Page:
"Tormato" truly sounds as an album arriving from some distant galaxy. And people are not used to accept quick changes, especially when they are used to follow certain living patterns which bring them kind of safety feel. And when suddenly this living pattern has somehow been disturbed, people are forced to adapt to the new and sometimes revolutionary things. And they won't take this risk at any cost. Even if there is surely a guarantee their way of life will improve after that. So they are not prepared to release, to let go some things that happen. And among them are many that are not important at all even if they seem to be important. And here we are, facing again band's poetry (Release, Release). Accept the differences between you and me. Still so hard to do it, to make a first step, cause we are so uncertain what this change might bring. Answer is quite simple, as usual. It can bring peace and love. Language in poetry became more direct. But anyway, where is the difference between verses with "rounds" in Rejoice or Future Times and "get ups/downs" in Close To The Edge, after all?

Band delivers again strong messages. I mean, band's preaching hasn't changed much. The language is the same, only chosen words are different. Celestial travelers who are here among us and who are constantly arriving from outer space and leaving the planet Earth, try to bring a message that we need to set ourselves free. And change is not possible unless we abandon and loose all our hate and fears that tear our hearts apart and prevents love to enter and fulfill our emptiness. Also a strong message of their unique "green language" was delivered through verses of Don't Kill The Whale. Verses here are sounding as if they would emerge from the mouth of an Indian chief. Only Indians were worshipping those animals. Animals? Not just animals, but great spirits in the material world, all equally accepted by Indian people. However, Indians got nearly exterminated and we fully forgot about wondrous stories we once knew so well and to respect wisdom.

Okay I nearly forgot to mention that this re-release contains 10 bonus tracks. Merely demos, of a great importance for the biggest fans and collectors, but in general, no one would miss them. After all, they are all short pieces, very simple framed rock'n roll, impossible to imagine that this arrives from a band that created an album like "Tales From Topographic Oceans". Interesting song is Countryside. This song was originally written back in 1970 by Steve Howe and was used for his solo album "Turbulence" as an instrumental titled Corkscrew. You can also find a version of this song called Resistance Day on his "Homebrew 2" (2000) with Steve doing vocals. Now we got also a version played by Yes band. When comparing all three versions it becomes clearly transparent how Anderson's vocal is important in music, because it brings and creates so special chemistry and mood in it. Very interesting is also Everybody's Song, which is early version of Does It Really Happen from "Drama" (1980). It captures completely different band's working chemistry as it turned to be two years later. It is much more experimental in comparison with it's more pop rocking final "Drama" version. An orchestra instrumental version of Onward is a true bliss and relaxing moment for listener's ears which closes this reissue.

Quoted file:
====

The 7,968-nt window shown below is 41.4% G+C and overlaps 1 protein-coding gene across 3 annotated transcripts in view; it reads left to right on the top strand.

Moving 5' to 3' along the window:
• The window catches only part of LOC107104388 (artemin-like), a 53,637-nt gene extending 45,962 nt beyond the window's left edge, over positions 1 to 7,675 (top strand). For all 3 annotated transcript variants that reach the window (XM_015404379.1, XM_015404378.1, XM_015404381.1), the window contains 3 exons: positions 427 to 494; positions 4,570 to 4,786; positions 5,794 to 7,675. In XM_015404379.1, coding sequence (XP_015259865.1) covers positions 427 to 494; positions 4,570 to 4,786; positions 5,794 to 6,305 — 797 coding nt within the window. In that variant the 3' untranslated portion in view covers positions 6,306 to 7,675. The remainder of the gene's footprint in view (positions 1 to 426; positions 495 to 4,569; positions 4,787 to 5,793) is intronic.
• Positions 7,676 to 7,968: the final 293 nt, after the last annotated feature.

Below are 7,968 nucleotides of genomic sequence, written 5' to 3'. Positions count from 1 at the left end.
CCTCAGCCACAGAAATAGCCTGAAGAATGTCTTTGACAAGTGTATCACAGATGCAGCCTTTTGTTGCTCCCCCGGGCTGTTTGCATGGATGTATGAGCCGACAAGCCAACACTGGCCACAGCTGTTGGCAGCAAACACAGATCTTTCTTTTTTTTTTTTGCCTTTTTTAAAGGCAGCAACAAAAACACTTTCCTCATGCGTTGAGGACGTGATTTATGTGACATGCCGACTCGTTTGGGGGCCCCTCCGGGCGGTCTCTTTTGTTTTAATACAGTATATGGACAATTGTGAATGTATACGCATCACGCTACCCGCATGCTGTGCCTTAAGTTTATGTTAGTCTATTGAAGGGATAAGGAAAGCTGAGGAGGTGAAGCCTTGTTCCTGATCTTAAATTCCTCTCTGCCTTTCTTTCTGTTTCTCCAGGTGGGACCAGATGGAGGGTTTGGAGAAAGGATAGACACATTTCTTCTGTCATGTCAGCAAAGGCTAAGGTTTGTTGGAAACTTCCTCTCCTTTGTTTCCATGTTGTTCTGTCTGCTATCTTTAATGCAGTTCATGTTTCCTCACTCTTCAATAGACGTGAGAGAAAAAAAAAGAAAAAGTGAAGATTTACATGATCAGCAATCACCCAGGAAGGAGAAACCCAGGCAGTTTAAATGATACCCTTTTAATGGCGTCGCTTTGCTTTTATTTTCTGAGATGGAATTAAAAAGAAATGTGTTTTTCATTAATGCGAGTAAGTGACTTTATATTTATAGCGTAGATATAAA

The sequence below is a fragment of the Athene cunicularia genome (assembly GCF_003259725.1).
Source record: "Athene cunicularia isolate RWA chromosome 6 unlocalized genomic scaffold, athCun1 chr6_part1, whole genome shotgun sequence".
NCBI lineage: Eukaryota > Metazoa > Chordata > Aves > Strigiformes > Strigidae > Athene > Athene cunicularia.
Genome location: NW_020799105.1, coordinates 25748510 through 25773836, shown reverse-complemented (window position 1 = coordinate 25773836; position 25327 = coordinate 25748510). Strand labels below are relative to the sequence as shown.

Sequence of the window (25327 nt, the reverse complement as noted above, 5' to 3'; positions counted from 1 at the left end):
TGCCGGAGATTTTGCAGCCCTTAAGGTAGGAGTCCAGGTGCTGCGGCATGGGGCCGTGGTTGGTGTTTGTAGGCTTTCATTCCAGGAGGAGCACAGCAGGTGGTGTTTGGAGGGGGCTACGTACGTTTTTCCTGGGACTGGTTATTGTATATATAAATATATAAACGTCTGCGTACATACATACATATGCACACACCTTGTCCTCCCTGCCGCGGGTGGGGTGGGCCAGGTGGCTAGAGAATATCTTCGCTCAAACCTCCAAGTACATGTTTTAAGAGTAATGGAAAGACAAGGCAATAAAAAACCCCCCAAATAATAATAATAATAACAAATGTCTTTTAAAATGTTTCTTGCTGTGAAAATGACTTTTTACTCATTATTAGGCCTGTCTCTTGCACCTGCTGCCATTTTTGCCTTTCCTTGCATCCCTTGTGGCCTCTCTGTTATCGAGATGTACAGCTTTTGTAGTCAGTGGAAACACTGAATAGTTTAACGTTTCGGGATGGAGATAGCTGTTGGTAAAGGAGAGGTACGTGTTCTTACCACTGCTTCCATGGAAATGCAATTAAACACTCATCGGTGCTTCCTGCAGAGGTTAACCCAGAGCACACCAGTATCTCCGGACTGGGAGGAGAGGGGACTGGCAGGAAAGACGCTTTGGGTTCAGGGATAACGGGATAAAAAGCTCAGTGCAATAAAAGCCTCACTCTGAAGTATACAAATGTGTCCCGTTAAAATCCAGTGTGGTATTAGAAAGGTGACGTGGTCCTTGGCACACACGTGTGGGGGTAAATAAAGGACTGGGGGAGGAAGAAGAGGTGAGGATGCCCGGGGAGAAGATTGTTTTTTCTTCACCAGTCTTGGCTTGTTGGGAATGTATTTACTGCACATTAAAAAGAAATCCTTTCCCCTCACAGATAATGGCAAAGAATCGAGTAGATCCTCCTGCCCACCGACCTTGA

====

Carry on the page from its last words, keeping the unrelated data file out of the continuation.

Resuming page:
"Tormato" is critically underrated album written and composed by band's golden era line up. It shows band on crossroads. The era of classic Yes has been finished and "Tormato" delivers new winds that will totally change band's identity and spirit in future, when Yes will mix very successful some new trends that appeared on a rock scene at the end of seventies. "Tormato" means therefore a real tornado!

Author:   Aleš